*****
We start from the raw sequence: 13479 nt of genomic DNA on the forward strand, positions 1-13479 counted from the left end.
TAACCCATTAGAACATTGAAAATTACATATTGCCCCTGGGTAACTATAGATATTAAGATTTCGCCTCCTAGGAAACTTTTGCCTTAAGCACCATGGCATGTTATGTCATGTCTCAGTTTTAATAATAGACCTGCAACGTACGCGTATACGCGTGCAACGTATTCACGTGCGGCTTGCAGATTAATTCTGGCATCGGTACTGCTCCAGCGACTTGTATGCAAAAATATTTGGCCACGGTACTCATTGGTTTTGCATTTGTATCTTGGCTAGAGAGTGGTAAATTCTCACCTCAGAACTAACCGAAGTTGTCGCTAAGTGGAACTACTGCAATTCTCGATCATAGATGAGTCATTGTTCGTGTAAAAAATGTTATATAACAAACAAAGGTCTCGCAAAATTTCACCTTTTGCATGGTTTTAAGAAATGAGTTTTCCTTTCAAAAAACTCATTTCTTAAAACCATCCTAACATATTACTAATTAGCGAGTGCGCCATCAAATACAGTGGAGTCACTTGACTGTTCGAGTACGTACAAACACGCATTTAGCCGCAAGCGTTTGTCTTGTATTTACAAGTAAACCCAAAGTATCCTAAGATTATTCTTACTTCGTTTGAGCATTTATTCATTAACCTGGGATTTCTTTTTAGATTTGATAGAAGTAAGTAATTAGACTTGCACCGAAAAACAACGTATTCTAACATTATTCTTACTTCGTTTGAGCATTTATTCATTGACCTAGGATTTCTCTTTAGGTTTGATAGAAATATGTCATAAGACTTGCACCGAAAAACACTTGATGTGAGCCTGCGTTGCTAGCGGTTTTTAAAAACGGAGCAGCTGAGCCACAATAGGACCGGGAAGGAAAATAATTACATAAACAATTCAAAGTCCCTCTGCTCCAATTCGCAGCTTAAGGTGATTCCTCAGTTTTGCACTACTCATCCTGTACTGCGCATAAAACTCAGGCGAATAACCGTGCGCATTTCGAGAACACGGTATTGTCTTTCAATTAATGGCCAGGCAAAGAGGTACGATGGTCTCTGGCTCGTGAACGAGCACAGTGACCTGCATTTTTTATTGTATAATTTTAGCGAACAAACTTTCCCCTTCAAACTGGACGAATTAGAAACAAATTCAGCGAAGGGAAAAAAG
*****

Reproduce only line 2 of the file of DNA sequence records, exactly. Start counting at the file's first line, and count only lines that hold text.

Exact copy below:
TAACCCATTAGAACATTGAAAATTACATATTGCCCCTGGGTAACTATAGATATTAAGATTTCGCCTCCTAGGAAACTTTTGCCTTAAGCACCATGGCATGTTATGTCATGTCTCAGTTTTAATAATAGACCTGCAACGTACGCGTATACGCGTGCAACGTATTCACGTGCGGCTTGCAGATTAATTCTGGCATCGGTACTGCTCCAGCGACTTGTATGCAAAAATATTTGGCCACGGTACTCATTGGTTTTGCATTTGTATCTTGGCTAGAGAGTGGTAAATTCTCACCTCAGAACTAACCGAAGTTGTCGCTAAGTGGAACTACTGCAATTCTCGATCATAGATGAGTCATTGTTCGTGTAAAAAATGTTATATAACAAACAAAGGTCTCGCAAAATTTCACCTTTTGCATGGTTTTAAGAAATGAGTTTTCCTTTCAAAAAACTCATTTCTTAAAACCATCCTAACATATTACTAATTAGCGAGTGCGCCATCAAATACAGTGGAGTCACTTGACTGTTCGAGTACGTACAAACACGCATTTAGCCGCAAGCGTTTGTCTTGTATTTACAAGTAAACCCAAAGTATCCTAAGATTATTCTTACTTCGTTTGAGCATTTATTCATTAACCTGGGATTTCTTTTTAGATTTGATAGAAGTAAGTAATTAGACTTGCACCGAAAAACAACGTATTCTAACATTATTCTTACTTCGTTTGAGCATTTATTCATTGACCTAGGATTTCTCTTTAGGTTTGATAGAAATATGTCATAAGACTTGCACCGAAAAACACTTGATGTGAGCCTGCGTTGCTAGCGGTTTTTAAAAACGGAGCAGCTGAGCCACAATAGGACCGGGAAGGAAAATAATTACATAAACAATTCAAAGTCCCTCTGCTCCAATTCGCAGCTTAAGGTGATTCCTCAGTTTTGCACTACTCATCCTGTACTGCGCATAAAACTCAGGCGAATAACCGTGCGCATTTCGAGAACACGGTATTGTCTTTCAATTAATGGCCAGGCAAAGAGGTACGATGGTCTCTGGCTCGTGAACGAGCACAGTGACCTGCATTTTTTATTGTATAATTTTAGCGAACAAACTTTCCCCTTCAAACTGGACGAATTAGAAACAAATTCAGCGAAGGGAAAAAAG